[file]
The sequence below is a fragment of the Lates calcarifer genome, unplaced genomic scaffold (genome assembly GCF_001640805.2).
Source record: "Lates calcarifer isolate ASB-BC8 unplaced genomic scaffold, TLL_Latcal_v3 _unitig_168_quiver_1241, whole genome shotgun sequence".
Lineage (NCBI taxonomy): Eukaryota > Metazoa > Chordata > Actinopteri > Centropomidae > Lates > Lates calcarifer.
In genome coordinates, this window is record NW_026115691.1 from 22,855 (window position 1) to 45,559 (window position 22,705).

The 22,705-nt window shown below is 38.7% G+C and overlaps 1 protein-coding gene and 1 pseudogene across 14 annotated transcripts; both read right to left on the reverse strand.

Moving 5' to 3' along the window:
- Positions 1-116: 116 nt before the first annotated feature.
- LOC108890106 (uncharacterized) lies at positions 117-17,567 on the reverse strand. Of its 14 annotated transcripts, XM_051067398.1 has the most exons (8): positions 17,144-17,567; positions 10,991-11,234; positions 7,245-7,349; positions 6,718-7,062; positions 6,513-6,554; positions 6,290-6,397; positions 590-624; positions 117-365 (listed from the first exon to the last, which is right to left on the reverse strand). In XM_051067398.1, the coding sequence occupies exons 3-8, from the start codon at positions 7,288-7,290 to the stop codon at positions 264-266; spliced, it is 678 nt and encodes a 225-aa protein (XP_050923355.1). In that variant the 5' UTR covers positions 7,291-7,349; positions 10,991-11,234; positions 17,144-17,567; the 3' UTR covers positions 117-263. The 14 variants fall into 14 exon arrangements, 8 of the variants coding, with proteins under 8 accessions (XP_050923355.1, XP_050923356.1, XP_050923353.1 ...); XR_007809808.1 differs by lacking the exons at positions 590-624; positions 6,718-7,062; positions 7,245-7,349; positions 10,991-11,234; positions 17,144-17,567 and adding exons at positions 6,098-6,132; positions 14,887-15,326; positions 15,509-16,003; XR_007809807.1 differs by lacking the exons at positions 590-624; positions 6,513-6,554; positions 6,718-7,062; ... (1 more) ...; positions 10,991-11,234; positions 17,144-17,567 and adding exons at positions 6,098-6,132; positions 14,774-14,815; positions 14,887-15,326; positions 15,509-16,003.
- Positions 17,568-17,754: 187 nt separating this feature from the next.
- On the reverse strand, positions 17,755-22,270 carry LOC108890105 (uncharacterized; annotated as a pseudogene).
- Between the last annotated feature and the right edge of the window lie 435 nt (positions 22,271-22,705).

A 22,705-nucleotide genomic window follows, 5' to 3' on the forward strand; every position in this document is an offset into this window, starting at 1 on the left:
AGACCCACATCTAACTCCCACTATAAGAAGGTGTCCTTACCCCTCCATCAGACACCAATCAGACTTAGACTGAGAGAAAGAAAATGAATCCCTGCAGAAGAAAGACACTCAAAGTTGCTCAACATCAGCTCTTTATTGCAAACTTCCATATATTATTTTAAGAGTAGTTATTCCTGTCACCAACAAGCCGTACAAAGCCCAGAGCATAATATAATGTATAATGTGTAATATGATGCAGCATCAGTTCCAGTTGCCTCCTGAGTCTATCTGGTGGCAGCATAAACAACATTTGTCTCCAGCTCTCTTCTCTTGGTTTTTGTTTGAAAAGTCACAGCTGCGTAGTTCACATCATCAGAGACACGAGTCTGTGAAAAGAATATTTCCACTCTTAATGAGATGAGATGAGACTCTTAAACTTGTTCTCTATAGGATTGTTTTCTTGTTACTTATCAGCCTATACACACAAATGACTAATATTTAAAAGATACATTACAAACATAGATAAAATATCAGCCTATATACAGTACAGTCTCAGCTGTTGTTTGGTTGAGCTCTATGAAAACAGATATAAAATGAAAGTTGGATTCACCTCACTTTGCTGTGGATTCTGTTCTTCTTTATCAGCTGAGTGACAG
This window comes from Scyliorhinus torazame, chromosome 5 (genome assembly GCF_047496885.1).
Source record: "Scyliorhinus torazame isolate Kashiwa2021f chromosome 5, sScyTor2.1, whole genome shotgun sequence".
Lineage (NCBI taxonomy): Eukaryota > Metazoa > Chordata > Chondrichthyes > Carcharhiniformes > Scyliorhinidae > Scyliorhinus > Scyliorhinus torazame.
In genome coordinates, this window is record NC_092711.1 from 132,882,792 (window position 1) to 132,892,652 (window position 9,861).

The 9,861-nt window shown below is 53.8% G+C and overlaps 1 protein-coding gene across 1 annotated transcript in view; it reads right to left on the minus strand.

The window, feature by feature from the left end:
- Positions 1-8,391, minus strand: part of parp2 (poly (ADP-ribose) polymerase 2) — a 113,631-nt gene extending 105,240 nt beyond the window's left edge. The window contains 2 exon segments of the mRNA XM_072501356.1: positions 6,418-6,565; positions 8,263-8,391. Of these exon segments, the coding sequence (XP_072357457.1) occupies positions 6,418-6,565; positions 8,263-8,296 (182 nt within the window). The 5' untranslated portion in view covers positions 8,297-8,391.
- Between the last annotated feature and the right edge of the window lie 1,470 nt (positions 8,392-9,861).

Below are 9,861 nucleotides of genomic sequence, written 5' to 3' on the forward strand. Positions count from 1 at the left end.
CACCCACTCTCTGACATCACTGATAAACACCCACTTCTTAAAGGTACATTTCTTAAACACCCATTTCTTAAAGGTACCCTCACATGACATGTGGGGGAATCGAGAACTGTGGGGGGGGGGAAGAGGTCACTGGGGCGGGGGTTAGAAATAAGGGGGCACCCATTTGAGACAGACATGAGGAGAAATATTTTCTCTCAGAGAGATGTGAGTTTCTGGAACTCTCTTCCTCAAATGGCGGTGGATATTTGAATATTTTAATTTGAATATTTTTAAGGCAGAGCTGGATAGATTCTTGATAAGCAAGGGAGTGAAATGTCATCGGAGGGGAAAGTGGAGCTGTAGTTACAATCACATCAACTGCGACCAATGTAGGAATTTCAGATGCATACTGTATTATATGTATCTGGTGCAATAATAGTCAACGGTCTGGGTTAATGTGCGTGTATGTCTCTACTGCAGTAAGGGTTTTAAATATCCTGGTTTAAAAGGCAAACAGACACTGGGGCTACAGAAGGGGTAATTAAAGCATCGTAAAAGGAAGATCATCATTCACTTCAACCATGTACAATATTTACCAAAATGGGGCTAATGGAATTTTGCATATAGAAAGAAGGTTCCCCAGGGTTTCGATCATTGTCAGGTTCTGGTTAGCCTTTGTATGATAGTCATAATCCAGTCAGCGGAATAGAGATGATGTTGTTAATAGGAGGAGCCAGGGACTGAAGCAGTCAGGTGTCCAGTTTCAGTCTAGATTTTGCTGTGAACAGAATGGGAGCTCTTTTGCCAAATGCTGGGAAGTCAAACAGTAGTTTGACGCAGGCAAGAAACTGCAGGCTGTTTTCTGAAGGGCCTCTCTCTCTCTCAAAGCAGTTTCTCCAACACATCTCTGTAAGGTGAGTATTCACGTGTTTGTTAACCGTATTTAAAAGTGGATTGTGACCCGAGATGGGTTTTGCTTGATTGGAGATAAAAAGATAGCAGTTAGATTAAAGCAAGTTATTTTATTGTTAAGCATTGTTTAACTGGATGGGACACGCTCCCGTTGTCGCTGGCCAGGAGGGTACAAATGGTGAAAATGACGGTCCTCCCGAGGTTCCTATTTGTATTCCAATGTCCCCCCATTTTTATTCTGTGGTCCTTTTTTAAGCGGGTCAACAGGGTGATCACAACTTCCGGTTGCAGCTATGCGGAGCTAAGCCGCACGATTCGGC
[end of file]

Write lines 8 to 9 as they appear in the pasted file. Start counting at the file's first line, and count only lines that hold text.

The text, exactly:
- LOC108890106 (uncharacterized) lies at positions 117-17,567 on the reverse strand. Of its 14 annotated transcripts, XM_051067398.1 has the most exons (8): positions 17,144-17,567; positions 10,991-11,234; positions 7,245-7,349; positions 6,718-7,062; positions 6,513-6,554; positions 6,290-6,397; positions 590-624; positions 117-365 (listed from the first exon to the last, which is right to left on the reverse strand). In XM_051067398.1, the coding sequence occupies exons 3-8, from the start codon at positions 7,288-7,290 to the stop codon at positions 264-266; spliced, it is 678 nt and encodes a 225-aa protein (XP_050923355.1). In that variant the 5' UTR covers positions 7,291-7,349; positions 10,991-11,234; positions 17,144-17,567; the 3' UTR covers positions 117-263. The 14 variants fall into 14 exon arrangements, 8 of the variants coding, with proteins under 8 accessions (XP_050923355.1, XP_050923356.1, XP_050923353.1 ...); XR_007809808.1 differs by lacking the exons at positions 590-624; positions 6,718-7,062; positions 7,245-7,349; positions 10,991-11,234; positions 17,144-17,567 and adding exons at positions 6,098-6,132; positions 14,887-15,326; positions 15,509-16,003; XR_007809807.1 differs by lacking the exons at positions 590-624; positions 6,513-6,554; positions 6,718-7,062; ... (1 more) ...; positions 10,991-11,234; positions 17,144-17,567 and adding exons at positions 6,098-6,132; positions 14,774-14,815; positions 14,887-15,326; positions 15,509-16,003.
- Positions 17,568-17,754: 187 nt separating this feature from the next.